Working with Mindfulness

Relax: 6 Techniques to Lower Your Stress

Awake at the Wheel: Mindful Driving

Being at Peace with Food

Daniel Goleman’s “The Focused Leader” Wins HBR McKinsey Award

Best-selling author and psychologist Daniel Goleman is the 2013 HBR McKinsey Award winner for his article “The Focused Leader,” which was adapted from his book Focus: The Hidden Driver of Excellence. A synopsis of that section on leadership is available in Dr. Goleman’s new collection What Makes a Leader: Why Emotional Intelligence Matters. The book is a compilation in one volume of Dr. Goleman’s groundbreaking, highly sought-after Harvard Business Review articles and other business journal writings.

The award-winning article sheds new light on how leaders can direct their most valuable resource – their attention. Drawing on the latest neuroscience research, Goleman argues that leaders must cultivate a higher level of awareness about what truly matters, and demonstrates how they can do so through various methods of attention-training.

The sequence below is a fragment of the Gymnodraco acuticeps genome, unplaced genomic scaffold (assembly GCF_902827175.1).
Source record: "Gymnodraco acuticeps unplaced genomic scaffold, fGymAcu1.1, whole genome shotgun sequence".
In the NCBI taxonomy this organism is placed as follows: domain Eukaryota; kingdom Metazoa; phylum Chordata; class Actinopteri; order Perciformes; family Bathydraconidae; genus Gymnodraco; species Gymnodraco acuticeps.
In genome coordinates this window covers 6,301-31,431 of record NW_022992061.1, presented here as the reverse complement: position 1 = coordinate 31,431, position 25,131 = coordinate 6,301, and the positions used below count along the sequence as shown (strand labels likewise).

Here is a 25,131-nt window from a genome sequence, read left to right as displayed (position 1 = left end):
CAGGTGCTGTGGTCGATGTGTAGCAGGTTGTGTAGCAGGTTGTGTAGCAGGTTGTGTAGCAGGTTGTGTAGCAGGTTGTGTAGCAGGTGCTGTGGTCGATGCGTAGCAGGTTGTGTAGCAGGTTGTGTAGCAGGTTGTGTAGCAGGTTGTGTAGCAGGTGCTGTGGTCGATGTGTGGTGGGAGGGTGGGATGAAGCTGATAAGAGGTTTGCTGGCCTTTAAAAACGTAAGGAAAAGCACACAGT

Since 1959, the HBR McKinsey Awards have recognized practical and groundbreaking management thinking. “It shows how important a leader’s focus is today,” said Daniel Goleman.

 

 

VIDEO: Education for Today: Rethinking Skills for Success with Daniel Goleman and Peter Senge

In this recorded webinar, Daniel Goleman and Peter Senge discussed the why’s and how’s of incorporating three crucial skill sets in today’s classroom:

Self-Mastery: Students can learn to focus on the task at hand by ignoring distractions and managing emotions.

Empathy and Caring: The ability to tune into those around you is the basis of solid relationships.

Systems Understanding: It’s never too early to learn how to analyze complex systems to better understand the consequences of our actions.

The discussion also looked at model educational programs that include these skill sets in their curriculum, and shared best practices for introducing these concepts in schools.

Watch the video here.

sidebar